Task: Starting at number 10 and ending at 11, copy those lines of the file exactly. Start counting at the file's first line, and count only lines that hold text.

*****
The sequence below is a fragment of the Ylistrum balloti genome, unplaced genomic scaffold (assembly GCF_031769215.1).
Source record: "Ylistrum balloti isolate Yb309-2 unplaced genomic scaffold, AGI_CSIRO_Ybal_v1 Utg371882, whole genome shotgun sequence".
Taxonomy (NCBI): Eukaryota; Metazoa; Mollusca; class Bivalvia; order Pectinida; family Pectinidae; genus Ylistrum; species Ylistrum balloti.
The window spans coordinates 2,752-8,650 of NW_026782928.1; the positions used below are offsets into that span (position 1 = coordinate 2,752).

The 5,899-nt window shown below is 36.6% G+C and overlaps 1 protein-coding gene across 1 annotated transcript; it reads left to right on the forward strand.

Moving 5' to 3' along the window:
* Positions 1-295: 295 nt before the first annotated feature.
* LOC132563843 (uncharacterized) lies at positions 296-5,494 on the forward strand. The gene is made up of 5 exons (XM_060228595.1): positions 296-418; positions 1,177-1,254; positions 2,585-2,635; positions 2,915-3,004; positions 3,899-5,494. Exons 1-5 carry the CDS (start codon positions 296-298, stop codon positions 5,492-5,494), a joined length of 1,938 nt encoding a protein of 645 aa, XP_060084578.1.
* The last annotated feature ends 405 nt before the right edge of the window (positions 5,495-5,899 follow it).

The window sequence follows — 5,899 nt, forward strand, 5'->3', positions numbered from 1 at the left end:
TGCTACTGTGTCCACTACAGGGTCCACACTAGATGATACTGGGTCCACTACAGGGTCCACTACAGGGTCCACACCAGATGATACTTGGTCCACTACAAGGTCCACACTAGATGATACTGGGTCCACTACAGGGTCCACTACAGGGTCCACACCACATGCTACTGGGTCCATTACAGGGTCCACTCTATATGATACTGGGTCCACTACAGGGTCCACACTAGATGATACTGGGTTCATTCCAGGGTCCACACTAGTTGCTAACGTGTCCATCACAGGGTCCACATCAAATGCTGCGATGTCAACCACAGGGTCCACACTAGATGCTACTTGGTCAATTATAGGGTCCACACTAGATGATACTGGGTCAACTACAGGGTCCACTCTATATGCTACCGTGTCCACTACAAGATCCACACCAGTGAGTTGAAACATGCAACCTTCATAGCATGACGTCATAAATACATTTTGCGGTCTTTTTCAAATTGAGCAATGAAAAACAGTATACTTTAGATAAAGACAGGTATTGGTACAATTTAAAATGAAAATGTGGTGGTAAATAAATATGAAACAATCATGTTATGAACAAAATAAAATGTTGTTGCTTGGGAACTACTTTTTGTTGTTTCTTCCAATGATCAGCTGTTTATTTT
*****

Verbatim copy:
The window sequence follows — 5,899 nt, forward strand, 5'->3', positions numbered from 1 at the left end:
TGCTACTGTGTCCACTACAGGGTCCACACTAGATGATACTGGGTCCACTACAGGGTCCACTACAGGGTCCACACCAGATGATACTTGGTCCACTACAAGGTCCACACTAGATGATACTGGGTCCACTACAGGGTCCACTACAGGGTCCACACCACATGCTACTGGGTCCATTACAGGGTCCACTCTATATGATACTGGGTCCACTACAGGGTCCACACTAGATGATACTGGGTTCATTCCAGGGTCCACACTAGTTGCTAACGTGTCCATCACAGGGTCCACATCAAATGCTGCGATGTCAACCACAGGGTCCACACTAGATGCTACTTGGTCAATTATAGGGTCCACACTAGATGATACTGGGTCAACTACAGGGTCCACTCTATATGCTACCGTGTCCACTACAAGATCCACACCAGTGAGTTGAAACATGCAACCTTCATAGCATGACGTCATAAATACATTTTGCGGTCTTTTTCAAATTGAGCAATGAAAAACAGTATACTTTAGATAAAGACAGGTATTGGTACAATTTAAAATGAAAATGTGGTGGTAAATAAATATGAAACAATCATGTTATGAACAAAATAAAATGTTGTTGCTTGGGAACTACTTTTTGTTGTTTCTTCCAATGATCAGCTGTTTATTTT